Special Report

Ward’s 10 Best Engines

The last time an affordable diesel landed on the Ward’s 10 Best Engines list, in 1997, a gallon of regular unleaded cost less than $1.25 and Americans were discovering the functionality of gas-guzzling SUVs and personal-use pickups.

At the time, diesels were as relevant as hybrids, which hadn’t even arrived yet in the U.S. True, VW diesels of the day were capable of 45 mpg (5.2 L/100 km) when the Toyota Prius was just starting production in Japan.

But consumers cared little about fuel economy, and that VW turbodiesel belched smoke during startup, although it was deliciously torquey.

Today, a modern, high-pressure common-rail European turbodiesel from VW sets a new standard with the all-new 2.0L SOHC I-4 that wins a 10 Best Engines award in its first year of eligibility.

Plus, the spunky-yet-quiet I-4 breaks new ground by meeting the strict Tier 2 Bin 5 emissions standard without expensive (and inconvenient) urea-injection aftertreatment, which is necessary for larger diesels. Instead, oxidation catalysts and regenerating particulate filters do the job, allowing the all-new Jetta TDI to be sold in all 50 states.

Ward’s judges gushed about the new TDI.

“Any engine that delivers 36 mpg (6.5 L/100 km) with such great drivability and affordability deserves to be 10 Best,” Editor Drew Winter writes on his TDI scoresheet.

Steve Finlay, editor of Ward’s Dealer Business magazine, calls the TDI one of the best diesels he’s ever driven. “When word gets out about this one, it may make diesels mainstream in America,” he says.

Other judges noted the TDI felt punchier than its 236 lb.-ft. (320 Nm) torque rating, and the only smoke comes not from the tailpipe but from occasionally spinning tires. Plus, the stench and clatter of old-fashioned diesels are eliminated, distant relatives from generations long gone.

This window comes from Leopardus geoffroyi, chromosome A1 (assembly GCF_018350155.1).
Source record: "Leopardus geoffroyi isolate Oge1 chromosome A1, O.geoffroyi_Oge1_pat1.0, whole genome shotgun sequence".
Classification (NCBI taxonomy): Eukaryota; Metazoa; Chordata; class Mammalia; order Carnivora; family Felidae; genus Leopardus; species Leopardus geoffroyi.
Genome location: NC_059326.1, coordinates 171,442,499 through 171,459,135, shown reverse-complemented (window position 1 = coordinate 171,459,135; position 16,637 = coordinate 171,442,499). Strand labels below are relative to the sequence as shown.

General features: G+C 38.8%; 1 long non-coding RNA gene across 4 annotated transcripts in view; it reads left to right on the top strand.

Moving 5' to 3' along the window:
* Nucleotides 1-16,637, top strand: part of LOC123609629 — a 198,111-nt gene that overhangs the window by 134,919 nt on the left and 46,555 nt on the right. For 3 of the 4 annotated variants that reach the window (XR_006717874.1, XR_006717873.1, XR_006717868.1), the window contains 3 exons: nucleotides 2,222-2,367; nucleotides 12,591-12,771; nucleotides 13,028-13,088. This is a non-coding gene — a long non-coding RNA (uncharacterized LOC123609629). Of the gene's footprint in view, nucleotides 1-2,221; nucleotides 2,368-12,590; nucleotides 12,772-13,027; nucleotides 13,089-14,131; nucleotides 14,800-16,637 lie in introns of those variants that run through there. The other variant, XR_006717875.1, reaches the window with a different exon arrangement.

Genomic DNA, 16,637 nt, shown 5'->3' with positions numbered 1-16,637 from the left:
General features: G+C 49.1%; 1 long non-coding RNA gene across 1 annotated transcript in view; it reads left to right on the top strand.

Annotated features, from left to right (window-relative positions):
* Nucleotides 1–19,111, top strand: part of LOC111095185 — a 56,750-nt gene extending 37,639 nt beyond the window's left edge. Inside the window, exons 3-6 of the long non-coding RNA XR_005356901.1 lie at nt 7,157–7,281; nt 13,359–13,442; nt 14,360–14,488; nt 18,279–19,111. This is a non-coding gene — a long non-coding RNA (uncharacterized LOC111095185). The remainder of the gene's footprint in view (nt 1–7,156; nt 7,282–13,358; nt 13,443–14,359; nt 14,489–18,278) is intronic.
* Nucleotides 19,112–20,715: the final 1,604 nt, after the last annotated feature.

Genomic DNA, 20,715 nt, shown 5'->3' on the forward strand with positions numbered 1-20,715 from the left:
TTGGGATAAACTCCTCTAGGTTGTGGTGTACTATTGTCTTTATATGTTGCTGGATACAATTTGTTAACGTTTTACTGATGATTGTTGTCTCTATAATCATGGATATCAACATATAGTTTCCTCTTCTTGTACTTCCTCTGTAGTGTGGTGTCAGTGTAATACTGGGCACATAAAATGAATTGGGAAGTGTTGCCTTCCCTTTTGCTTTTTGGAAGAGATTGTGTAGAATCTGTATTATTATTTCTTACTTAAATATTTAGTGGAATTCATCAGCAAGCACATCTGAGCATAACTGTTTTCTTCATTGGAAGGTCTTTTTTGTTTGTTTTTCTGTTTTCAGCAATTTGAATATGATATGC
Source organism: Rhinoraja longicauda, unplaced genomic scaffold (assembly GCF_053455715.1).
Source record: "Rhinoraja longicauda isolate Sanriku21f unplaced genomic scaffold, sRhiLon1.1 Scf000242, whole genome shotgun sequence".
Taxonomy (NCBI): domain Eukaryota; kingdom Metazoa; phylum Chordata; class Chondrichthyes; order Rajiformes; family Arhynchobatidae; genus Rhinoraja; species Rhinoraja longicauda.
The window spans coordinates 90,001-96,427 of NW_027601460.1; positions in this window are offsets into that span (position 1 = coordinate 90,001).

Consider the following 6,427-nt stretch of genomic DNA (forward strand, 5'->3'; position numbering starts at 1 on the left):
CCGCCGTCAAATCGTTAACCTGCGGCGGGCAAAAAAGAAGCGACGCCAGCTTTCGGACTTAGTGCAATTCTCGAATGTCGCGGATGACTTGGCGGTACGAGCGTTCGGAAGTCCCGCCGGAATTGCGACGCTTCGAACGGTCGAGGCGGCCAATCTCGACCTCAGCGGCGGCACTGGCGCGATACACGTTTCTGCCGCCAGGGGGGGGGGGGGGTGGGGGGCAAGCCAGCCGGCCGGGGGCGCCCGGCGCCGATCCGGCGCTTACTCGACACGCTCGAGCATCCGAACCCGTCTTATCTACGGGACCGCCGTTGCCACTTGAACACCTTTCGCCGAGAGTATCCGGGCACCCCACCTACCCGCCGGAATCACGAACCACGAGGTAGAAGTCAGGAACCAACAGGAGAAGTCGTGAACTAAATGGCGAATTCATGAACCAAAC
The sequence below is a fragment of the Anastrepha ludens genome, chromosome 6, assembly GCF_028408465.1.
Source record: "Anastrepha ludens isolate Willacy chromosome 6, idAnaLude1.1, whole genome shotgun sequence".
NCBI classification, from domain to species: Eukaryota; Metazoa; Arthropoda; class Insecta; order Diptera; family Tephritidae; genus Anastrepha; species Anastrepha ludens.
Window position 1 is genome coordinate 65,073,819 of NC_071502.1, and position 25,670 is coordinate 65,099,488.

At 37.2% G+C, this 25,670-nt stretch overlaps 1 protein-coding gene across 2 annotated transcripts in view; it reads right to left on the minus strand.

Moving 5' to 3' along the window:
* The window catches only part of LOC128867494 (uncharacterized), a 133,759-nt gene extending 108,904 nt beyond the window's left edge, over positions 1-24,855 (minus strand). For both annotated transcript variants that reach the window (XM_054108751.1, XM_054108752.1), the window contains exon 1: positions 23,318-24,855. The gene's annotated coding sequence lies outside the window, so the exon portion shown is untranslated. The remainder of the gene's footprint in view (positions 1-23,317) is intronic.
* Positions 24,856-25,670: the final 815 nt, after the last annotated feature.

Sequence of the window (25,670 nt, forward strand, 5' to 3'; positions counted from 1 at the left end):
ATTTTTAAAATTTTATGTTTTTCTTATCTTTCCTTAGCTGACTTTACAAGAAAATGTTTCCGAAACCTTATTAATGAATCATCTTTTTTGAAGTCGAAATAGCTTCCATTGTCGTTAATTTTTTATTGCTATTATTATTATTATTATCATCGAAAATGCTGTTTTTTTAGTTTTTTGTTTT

Diesels already have proven to last longer than gasoline engines, including hybrids, have higher resale values and are capable of 30% better fuel economy than conventional gasoline engines.

The only drawback to some is the premium for the diesel engine, which adds about $2,000 to the Jetta’s sticker.

But, starting under $22,000, it’s less expensive than a Honda Civic Hybrid and enormously more enjoyable to drive. Add in the snappy dual-clutch DSG transmission for an extra $1,100, and the Jetta TDI still is a bargain, especially after a $1,300 income-tax credit.

Expensive diesel fuel also is bound to scare off some buyers. But a few taps on the calculator should ease those fears. Take, for instance, a typical 2.4L 4-cyl. with a combined fuel-economy rating of 23 mpg (10.2 L/100 km). With regular unleaded averaging $1.64 a gallon in the U.S., that comes to $.07 per mile traveled.

Run the same calculation for the Jetta TDI, with its combined rating of 33 mpg (7.1 L/100 km). Diesel fuel averages $2.42 a gallon in the U.S., so the cost per mile is identical. And on roadtrips, the Jetta TDI will be king of the highway.

What more could anyone want? The new Jetta TDI clears all the environmental hurdles, is tremendously rewarding to drive, reduces carbon-dioxide emissions and lessens America’s need for foreign oil.

An affordable diesel is exactly what America needs now, along with more diesel pumps.


Ward’s 10 Best Engines is a copyright of Penton Media Inc. Commercial references to the program and/or awards are prohibited without prior permission of Ward’s Automotive Group.